When it comes to cardiovascular health, are vapors safe?
Researchers from West Virginia University (WVU) in Morgantown set out to examine the impact of acute and long-term exposure to e-cigarettes (e-cigs) on the cardiovascular health of mice.
The scientists hypothesized that acute and chronic exposure to the e-cigs' vapors would cause a level of cardiovascular dysfunction comparable to that of conventional cigarettes.
The findings were presented at the Cardiovascular Aging: New Frontiers and Old Friends conference - held in Westminster, CO - by first study author Mark Olfert, Ph.D., an associate professor at WVU's School of Medicine.
E-cigs should not be seen as safe
Prof. Olfert and team examined four female mice that were exposed to e-cigs acutely (a single exposure that lasted for 5 minutes) and six female mice that were exposed to e-cigs chronically (for 4 hours every day over 5 days per week, for 8 months). The e-cigs they used were cappuccino-flavored and contained 18 milligrams of nicotine per milliliter.
The researchers examined their arteries' diameter and vasodilation - that is, the ability of the blood vessels to widen and contract. Using a technique called intravital microscopy, the researchers evaluated the reactivity of the arterioles, which are small branches of the arteries leading into the capillaries.
Prof. Olfert and team also looked at aortic stiffness, a marker of cardiovascular disease in which the aorta, the heart's main artery, loses elasticity. Aortic stiffness usually occurs with aging.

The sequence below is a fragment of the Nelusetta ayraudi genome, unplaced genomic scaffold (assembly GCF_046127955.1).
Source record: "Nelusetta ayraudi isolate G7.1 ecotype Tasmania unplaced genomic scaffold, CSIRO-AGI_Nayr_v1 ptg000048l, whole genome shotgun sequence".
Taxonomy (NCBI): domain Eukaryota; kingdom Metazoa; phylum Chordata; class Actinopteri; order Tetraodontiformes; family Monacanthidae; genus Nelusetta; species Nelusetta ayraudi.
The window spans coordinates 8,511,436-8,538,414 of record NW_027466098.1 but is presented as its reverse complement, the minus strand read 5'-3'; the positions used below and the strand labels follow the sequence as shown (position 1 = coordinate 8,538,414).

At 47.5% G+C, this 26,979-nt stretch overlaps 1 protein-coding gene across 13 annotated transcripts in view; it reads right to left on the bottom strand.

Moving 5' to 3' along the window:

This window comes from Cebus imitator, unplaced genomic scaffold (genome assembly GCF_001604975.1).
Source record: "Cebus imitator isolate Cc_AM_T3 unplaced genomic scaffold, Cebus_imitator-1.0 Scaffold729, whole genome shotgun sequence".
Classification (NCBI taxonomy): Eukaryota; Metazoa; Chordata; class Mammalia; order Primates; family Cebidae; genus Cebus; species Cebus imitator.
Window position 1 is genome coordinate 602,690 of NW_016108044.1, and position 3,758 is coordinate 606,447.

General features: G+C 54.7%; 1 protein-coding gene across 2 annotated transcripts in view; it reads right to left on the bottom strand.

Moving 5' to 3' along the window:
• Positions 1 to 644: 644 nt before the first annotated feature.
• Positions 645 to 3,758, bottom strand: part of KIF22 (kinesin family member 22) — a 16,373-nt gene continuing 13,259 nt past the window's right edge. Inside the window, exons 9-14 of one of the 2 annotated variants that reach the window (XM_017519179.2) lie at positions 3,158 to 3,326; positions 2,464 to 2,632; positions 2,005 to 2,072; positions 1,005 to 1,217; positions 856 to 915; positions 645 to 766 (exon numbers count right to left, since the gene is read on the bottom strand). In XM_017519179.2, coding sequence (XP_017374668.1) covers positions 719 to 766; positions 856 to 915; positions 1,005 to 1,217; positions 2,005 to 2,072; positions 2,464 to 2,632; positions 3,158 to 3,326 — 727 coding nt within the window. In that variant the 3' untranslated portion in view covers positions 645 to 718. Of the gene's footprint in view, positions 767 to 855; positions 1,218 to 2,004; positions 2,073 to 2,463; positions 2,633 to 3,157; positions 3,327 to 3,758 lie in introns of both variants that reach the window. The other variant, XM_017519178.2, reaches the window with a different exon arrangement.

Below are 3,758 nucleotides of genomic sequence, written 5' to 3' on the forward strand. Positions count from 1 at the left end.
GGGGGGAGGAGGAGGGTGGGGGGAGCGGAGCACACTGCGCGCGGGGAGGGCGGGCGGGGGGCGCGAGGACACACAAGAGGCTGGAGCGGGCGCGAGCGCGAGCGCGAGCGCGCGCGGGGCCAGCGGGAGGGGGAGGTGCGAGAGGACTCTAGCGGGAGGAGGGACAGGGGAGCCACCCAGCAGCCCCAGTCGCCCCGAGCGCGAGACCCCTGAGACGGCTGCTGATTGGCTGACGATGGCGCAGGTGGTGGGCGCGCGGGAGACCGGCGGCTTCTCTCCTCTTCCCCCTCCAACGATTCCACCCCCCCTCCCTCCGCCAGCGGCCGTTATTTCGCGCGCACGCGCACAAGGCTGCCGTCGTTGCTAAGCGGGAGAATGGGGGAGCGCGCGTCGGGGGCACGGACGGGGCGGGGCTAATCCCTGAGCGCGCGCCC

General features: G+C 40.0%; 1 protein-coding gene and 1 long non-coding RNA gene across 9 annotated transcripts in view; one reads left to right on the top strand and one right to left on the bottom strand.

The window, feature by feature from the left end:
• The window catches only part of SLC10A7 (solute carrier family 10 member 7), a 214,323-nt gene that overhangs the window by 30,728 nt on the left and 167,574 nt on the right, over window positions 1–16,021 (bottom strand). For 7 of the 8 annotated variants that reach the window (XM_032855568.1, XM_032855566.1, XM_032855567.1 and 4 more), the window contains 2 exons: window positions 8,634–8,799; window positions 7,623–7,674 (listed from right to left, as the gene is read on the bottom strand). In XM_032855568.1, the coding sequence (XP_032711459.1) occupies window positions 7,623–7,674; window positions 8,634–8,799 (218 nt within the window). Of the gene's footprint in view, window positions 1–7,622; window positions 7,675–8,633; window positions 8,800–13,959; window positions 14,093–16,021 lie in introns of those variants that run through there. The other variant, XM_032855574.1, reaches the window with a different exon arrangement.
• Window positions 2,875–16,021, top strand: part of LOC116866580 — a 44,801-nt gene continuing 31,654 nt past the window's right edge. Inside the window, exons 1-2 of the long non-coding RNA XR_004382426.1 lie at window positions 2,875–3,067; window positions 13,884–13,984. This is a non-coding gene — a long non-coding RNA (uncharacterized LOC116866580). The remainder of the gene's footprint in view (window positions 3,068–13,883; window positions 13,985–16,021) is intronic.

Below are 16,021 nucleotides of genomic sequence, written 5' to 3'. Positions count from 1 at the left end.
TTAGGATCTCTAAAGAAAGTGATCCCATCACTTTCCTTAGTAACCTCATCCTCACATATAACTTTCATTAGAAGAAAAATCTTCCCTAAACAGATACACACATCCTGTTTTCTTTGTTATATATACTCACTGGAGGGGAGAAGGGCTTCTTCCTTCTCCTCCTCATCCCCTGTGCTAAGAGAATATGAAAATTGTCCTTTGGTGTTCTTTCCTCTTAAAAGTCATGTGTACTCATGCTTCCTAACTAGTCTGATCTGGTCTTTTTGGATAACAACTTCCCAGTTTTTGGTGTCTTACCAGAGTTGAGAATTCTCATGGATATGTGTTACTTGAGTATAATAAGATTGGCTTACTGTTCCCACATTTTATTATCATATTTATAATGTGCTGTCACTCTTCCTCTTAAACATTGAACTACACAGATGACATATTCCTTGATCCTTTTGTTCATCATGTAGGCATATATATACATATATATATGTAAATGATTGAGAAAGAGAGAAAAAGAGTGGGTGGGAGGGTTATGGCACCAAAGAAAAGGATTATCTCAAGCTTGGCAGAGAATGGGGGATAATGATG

The scientists used Doppler ultrasonography to evaluate pulse wave velocity, often called the "gold standard" for assessing aortic stiffness.
The study found that within an hour of being exposed to 5 minutes of e-cig vapor, the arteries narrowed by 31 percent. Chronic, long-term exposure to e-cigs also resulted in aortic stiffness, which was two and a half times higher in that group compared with the control group, which was exposed to filtered air only.
Furthermore, acute exposure also resulted in a 9 percent decrease in vasodilation. The maximum aortic relaxation that was achieved in reaction to metacholine - a test commonly used to determine whether or not a patient has asthma - was 90 percent in the control group, but this reduced to 70 percent in the chronic e-cig exposure group.
The authors conclude that e-cigs have serious adverse consequences on cardiovascular health. Specifically, exposure to e-cigs seems to bring about the premature aging of the blood vessels.
"Our data provides the first evidence showing a single acute exposure has negative effects on in vivo vascular function, and that chronic exposure significantly accelerates age-associated increase in aortic stiffness, and significantly impairs aortic endothelial-dependent vasodilation."
The endothelium is a thin membrane that can be found inside the heart and blood vessels. If the endothelium does not work properly, it means that the blood vessels cannot dilate as they should.
"These data indicate that e-cigs should not be considered safe," the authors write, "and that they induce significant deleterious effects on endothelial function in the central and peripheral vasculature."